As I often do stitched panoramas using my LEE Big Stopper filter, it has the effect on most cameras of making it impossible to see anything through the viewfinder as the filter is so dark. It is also a problem to get a usable live view image, again due to the fact that this 10 stop filter is almost completely black. However, on my Fuji, the live view, even with the Big Stopper attached is really clear, which helps greatly when I rotate the camera as I recompose each image in the sequence and ensuring the right overlap between each of the images. The example below of St Peter’s in Rome was actually taken with the Little Stopper and shows the type of work the Fuji just makes it easier to do! While this isn’t a traditional letterbox panorama, it actually consists of three images stitched together to give a square image, it delivers incredible detail in a large print, so don’t restrict yourselves to one format.
Its important to also realize that shooting panoramas does slow down the picture taking process, enabling us to think more about composition, light and the emotion of an image. I liken it to working with the 5”x4” large format camera beloved of some of the best known landscape photographers.
Its also important to realize that it’s also important to use manual mode on our cameras, both for exposure and very importantly, for focusing. If we stay in one of the auto modes, I often find exposure changing from image to image, which will show up clearly when we join these images together. It’s the same with focus, where the camera will often ‘choose’ a different focus point than we may desire. I also use the hyper focal distance techniques to get as much of the image in focus as possible for a given lens. With the Fuji’s excellent manual controls, it just seems so natural to shoot in manual mode.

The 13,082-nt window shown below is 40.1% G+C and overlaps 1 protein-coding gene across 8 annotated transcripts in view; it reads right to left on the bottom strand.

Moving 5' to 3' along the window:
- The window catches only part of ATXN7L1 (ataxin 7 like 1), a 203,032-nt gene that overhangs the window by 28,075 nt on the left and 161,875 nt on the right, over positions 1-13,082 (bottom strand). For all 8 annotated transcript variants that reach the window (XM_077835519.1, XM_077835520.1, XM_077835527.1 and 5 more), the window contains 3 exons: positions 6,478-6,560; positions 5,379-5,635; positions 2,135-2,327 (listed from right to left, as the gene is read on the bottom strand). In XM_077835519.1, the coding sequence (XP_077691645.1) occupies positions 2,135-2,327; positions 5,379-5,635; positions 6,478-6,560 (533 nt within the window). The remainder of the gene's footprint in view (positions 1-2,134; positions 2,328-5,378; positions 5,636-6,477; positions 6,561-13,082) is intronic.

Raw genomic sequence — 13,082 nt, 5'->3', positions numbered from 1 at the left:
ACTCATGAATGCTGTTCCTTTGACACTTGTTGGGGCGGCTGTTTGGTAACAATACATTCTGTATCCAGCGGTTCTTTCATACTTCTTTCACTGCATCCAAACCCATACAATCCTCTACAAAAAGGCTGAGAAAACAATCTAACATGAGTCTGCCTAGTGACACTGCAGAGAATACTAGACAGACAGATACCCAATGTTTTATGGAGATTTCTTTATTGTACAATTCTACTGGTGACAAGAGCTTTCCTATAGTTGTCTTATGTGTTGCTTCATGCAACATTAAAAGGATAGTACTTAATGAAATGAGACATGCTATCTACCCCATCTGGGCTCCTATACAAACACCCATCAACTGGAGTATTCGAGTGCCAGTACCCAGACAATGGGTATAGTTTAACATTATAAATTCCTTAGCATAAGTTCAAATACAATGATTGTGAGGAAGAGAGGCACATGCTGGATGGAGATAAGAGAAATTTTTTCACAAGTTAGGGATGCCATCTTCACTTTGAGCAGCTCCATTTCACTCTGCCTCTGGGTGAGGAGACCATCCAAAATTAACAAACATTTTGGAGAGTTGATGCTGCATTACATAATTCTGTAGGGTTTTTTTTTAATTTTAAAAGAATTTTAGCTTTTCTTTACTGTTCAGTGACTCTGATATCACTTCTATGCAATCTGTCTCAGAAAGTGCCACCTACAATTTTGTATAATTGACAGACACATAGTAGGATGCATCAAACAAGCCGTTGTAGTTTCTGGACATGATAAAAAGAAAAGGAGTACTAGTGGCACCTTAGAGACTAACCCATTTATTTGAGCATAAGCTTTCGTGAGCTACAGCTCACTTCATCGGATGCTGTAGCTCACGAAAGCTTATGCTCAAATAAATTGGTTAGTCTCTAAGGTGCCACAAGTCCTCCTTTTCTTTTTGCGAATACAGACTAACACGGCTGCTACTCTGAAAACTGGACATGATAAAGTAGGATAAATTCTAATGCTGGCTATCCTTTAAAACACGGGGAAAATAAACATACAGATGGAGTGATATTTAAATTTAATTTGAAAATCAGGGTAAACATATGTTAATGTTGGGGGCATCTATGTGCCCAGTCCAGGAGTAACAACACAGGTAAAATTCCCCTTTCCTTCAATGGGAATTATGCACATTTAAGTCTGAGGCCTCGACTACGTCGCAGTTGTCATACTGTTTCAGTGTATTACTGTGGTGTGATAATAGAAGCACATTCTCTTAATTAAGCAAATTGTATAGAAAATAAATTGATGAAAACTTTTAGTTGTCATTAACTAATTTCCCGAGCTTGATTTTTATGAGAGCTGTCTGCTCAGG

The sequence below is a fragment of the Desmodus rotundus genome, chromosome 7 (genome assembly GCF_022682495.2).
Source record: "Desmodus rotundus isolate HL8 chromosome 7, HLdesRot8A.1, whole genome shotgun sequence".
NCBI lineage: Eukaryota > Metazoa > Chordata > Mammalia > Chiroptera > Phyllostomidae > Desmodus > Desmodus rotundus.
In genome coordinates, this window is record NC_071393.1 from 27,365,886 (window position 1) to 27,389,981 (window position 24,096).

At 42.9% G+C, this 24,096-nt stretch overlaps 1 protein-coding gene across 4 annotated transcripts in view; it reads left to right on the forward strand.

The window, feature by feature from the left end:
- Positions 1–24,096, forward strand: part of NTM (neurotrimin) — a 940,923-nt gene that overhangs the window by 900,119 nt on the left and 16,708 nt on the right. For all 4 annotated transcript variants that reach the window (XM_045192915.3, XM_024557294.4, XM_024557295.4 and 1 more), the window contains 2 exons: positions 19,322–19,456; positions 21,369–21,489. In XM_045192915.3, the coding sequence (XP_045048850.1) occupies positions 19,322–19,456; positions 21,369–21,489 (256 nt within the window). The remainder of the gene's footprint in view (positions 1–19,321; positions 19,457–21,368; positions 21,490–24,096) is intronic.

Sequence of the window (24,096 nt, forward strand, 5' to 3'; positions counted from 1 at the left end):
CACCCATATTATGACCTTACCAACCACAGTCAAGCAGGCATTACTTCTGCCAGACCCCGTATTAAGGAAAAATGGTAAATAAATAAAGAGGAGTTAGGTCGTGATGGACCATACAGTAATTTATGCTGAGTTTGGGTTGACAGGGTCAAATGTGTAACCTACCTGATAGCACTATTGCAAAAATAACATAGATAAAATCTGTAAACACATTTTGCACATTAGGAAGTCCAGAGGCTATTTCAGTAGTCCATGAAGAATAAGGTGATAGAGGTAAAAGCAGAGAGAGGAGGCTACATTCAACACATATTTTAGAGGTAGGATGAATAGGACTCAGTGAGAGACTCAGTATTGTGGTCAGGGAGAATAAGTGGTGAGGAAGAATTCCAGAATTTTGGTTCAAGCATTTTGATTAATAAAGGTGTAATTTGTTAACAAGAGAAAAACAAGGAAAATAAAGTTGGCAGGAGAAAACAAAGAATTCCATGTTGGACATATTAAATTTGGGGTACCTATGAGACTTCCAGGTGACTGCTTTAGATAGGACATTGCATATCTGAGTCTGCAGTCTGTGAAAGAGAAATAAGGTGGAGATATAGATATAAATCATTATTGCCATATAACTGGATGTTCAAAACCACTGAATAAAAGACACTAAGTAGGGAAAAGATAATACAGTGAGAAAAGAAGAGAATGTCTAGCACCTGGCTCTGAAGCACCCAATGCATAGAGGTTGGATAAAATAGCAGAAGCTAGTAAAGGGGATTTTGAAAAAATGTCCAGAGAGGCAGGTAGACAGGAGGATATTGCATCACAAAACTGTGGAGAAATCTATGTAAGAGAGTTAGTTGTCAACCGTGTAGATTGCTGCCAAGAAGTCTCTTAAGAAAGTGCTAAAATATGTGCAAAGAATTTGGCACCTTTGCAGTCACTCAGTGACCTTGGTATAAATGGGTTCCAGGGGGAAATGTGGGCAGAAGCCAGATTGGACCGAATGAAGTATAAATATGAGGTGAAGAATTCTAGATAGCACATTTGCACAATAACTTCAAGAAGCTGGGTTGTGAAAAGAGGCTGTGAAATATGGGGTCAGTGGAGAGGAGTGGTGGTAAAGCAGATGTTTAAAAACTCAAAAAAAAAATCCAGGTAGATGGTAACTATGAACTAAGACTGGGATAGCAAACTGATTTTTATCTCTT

The image above was taken one evening at the Titanic Quarter, the home of the original shipyard where the Titanic was designed and built in Belfast, which sits alongside the new Titanic Belfast visitor centre.
While it may seem like a lot of work to get a single panoramic image, the sense of wonder and achievement when it all comes together while being in some of the most beautiful locations is actually priceless. The technical aspects become second nature with practice.
One other thing that I haven’t yet mentioned is the lightness and portability of my Fuji system. This is especially relevant when I’m travelling on planes around the world or hiking up mountains to get a shot. My DSLR system and tripod weighed in at 20Kg, whereas the equivalent Fuji system, with a lighter tripod is only 6Kg. A huge difference when you have to walk many miles in the mountains to get to your chosen location!
While I have talked about using my specialist panorama tripod head, sometimes when travelling I don’t want to have the extra weight of this, so I just mount the camera onto the tripod in portrait mode using my ‘L’ bracket. While there is a higher risk of parallax error as discussed above, this can be minimized by avoiding any key compositional elements being too close to the camera and just stepping back a little to recompose the image with these items now maybe around three meters from the camera.
So I hope this article has inspired you all to go out and try taking panorama images with your Fuji X system. There is really good software out there to stitch the individual images, that is low cost or even free. Also be aware that Photoshop has a built in stitching facility if you already have this software. The key thing is to experiment and have fun taking pictures, as this is what it’s ultimately all about!
Please visit my website to see more images and also details of my landscape photography workshops at http://www.johnmiskelly.co.uk.